Much like neighborly quarrels, adversarial property laws have been around for ages. Accordingly, ancient lawmakers devised notions — such as deeds, boundary lines, and parcel numbers — to ensure owners and neighbors alike were apprised of property limits.

However, conflict between neighbors remains common, often prompting contentious lawsuits, unrelenting litigation, and serious tension at annual block parties.

Preventing property disputes with neighbors

Avoiding disputes altogether is one of the easiest ways to avoid a nasty legal battle. A common scenario in disputes between neighbors involves one of nature’s most majestic beauties: trees.shutterstock_246495670

It may sound too simple to be true, but many lawsuits have ensued when a tree — which may have started out as a wee sapling — evolves into a problematic and potentially dangerous behemoth straddling the boundary line. In this scenario, neighbors are encouraged to negotiate ownership in writing at the first sign the tree might become a problem.

One of the quickest ways to escalate a conflict is to try and trim a tree back to the property line, which can cause unnecessary damage. If the boundary line — and resulting tree ownership — is unclear, ordering a new survey of the property might be the best way to avoid problems before they start.

Water under the bridge

Another natural disaster waiting to happen involves ownership (i.e., the maintenance and upkeep) of water sources that straddle or create property lines. In these cases, working with a riparian rights attorney might be the best bet for reaching a solution, as water disputes can be extremely impactful, particularly if the water source is used for livestock or consumption.

For most people, however, disputes over fences and boundary lines are most common. These conflicts can easily be prevented with a little communication or help from a local surveyor. Assuming there are no interceding issues with the local homeowners’ association, a property owner can erect a fence on his property as he sees fit.

However, a property owner is generally advised against making an educated guess about legal boundary lines, as a slight misjudgment may end up requiring the fence to be relocated at his expense. Hire a surveyor to conclusively determine the exact boundary line, and always leave a reasonable buffer zone between the fence and that line.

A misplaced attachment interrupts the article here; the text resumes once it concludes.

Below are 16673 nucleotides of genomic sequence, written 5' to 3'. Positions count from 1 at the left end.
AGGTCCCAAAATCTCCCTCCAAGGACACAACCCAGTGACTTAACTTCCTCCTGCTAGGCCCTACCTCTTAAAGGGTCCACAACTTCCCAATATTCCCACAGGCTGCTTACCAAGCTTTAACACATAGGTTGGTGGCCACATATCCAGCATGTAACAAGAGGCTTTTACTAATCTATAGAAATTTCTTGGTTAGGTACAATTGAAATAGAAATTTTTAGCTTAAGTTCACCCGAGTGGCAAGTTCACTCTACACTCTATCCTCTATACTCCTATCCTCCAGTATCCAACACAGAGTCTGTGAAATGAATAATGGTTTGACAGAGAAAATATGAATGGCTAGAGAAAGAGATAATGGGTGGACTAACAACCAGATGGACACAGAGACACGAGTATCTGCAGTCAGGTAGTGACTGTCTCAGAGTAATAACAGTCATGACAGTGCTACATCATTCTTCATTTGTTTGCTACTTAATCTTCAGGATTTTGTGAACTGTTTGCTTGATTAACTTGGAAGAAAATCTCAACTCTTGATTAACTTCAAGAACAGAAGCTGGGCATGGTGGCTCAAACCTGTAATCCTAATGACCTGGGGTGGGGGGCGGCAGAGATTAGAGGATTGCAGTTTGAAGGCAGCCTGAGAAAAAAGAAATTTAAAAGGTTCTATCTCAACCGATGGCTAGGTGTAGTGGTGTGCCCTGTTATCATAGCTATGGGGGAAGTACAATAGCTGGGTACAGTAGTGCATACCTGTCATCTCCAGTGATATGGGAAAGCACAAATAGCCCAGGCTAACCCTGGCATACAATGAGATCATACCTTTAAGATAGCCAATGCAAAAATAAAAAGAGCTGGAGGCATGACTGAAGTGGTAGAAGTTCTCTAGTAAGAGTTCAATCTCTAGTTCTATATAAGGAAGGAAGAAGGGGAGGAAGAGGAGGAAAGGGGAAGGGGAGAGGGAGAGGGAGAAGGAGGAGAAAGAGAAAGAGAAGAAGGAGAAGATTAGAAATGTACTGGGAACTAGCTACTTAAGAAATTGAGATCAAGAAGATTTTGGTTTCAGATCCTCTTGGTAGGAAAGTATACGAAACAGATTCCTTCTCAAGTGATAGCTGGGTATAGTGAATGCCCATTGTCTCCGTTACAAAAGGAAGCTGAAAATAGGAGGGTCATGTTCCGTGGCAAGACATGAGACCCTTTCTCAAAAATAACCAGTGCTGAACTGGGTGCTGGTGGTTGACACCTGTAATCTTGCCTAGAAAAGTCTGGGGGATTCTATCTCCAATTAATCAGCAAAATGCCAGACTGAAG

Managing a dispute

Not every legal dispute is contentious in nature, and some disputes may be necessary to effect the proper legal transfer of property.

Imagine, for example, a parcel of land that has been passed down from one generation to the next for hundreds of years. Families often use quitclaim deeds to quickly pass on land and, as a result, may not bother with a survey or metes and bounds description for decades on end.

When it comes time to transfer this property to an outside buyer, he or she will likely insist on a survey, which may reveal that certain tracts actually belong to one side or the other, creating an instant dispute.

In this situation, hiring an experienced property lawyer might be prudent, as it may be possible to negotiate a new boundary line without court intervention.

If a legal dispute with a neighbor is unavoidable, be sure to rely on knowledgeable experts familiar with state and local property laws. Although it may seem pricey and unnecessary at the outset, working with a consultant familiar with tree law (yes, these exist!) or a riparian rights expert could help save valuable property rights in the future.

Property disputes gone wild

Think your neighborhood is too dignified for unseemly lawsuits and tree consultants? Think again. Historically, boundary line, nuisance, and property disputes have comprised a sizable portion of local courts’ equity dockets. Some of these disputes have reached epic proportions:

  • In Port Angeles, WA, a neighbor who was disgruntled over the height of an adjacent fence decided to level it with a bulldozer. After apparently failing to review the owner’s manual, however, the neighbor ended up damaging four homes and cutting power to 1,000 local residents, resulting in a Class B felony.
  • In Orange County, CA, a long-standing rivalry between neighbors resulted in a heated encounter over fireworks, which one neighbor deemed the last straw. When he tromped over to complain, the other neighbor fatally shot him through the screen door, a crime which landed him in jail for life.
  • In another dispute-related fatality, a North Carolina man cemented over a drainage ditch, resulting in significant overflow into the neighbor’s property. The neighbor, enraged, confronted the man and ultimately shot him over the dispute.

As you can see, even seemingly benign disputes with adjacent landowners can lead to disastrous conclusions. Take heed, and prepare to prevent conflict before it starts.